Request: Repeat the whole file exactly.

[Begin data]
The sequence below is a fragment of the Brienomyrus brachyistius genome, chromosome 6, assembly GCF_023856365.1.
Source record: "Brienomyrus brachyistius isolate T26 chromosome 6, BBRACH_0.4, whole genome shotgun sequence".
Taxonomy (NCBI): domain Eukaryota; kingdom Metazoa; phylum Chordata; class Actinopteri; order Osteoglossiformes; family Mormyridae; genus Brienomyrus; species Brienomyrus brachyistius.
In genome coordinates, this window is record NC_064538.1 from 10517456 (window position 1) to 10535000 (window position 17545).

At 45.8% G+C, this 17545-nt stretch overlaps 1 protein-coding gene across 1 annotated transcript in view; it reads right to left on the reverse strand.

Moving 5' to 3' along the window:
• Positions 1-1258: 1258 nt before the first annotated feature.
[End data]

The sequence below is a fragment of the Brienomyrus brachyistius genome, chromosome 6, assembly GCF_023856365.1.
Source record: "Brienomyrus brachyistius isolate T26 chromosome 6, BBRACH_0.4, whole genome shotgun sequence".
Taxonomy (NCBI): domain Eukaryota; kingdom Metazoa; phylum Chordata; class Actinopteri; order Osteoglossiformes; family Mormyridae; genus Brienomyrus; species Brienomyrus brachyistius.
In genome coordinates, this window is record NC_064538.1 from 10517456 (window position 1) to 10535000 (window position 17545).

At 45.8% G+C, this 17545-nt stretch overlaps 1 protein-coding gene across 1 annotated transcript in view; it reads right to left on the reverse strand.

Moving 5' to 3' along the window:
• Positions 1-1258: 1258 nt before the first annotated feature.